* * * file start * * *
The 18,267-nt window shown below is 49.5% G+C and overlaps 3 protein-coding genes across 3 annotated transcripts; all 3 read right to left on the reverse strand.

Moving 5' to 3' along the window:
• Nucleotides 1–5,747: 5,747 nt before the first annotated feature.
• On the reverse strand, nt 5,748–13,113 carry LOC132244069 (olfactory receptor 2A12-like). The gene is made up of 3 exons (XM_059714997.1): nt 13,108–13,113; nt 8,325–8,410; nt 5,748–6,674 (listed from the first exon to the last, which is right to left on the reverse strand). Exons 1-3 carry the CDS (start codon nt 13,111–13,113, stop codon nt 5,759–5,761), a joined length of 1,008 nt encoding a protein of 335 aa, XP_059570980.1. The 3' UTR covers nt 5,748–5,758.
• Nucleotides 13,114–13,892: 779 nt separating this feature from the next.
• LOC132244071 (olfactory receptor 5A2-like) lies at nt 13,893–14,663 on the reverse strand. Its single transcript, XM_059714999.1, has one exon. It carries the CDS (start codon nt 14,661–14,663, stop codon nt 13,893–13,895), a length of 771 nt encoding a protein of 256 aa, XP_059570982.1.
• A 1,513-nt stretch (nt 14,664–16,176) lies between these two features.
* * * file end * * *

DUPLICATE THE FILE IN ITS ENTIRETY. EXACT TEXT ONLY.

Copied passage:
The 18,267-nt window shown below is 49.5% G+C and overlaps 3 protein-coding genes across 3 annotated transcripts; all 3 read right to left on the reverse strand.

Moving 5' to 3' along the window:
• Nucleotides 1–5,747: 5,747 nt before the first annotated feature.
• On the reverse strand, nt 5,748–13,113 carry LOC132244069 (olfactory receptor 2A12-like). The gene is made up of 3 exons (XM_059714997.1): nt 13,108–13,113; nt 8,325–8,410; nt 5,748–6,674 (listed from the first exon to the last, which is right to left on the reverse strand). Exons 1-3 carry the CDS (start codon nt 13,111–13,113, stop codon nt 5,759–5,761), a joined length of 1,008 nt encoding a protein of 335 aa, XP_059570980.1. The 3' UTR covers nt 5,748–5,758.
• Nucleotides 13,114–13,892: 779 nt separating this feature from the next.
• LOC132244071 (olfactory receptor 5A2-like) lies at nt 13,893–14,663 on the reverse strand. Its single transcript, XM_059714999.1, has one exon. It carries the CDS (start codon nt 14,661–14,663, stop codon nt 13,893–13,895), a length of 771 nt encoding a protein of 256 aa, XP_059570982.1.
• A 1,513-nt stretch (nt 14,664–16,176) lies between these two features.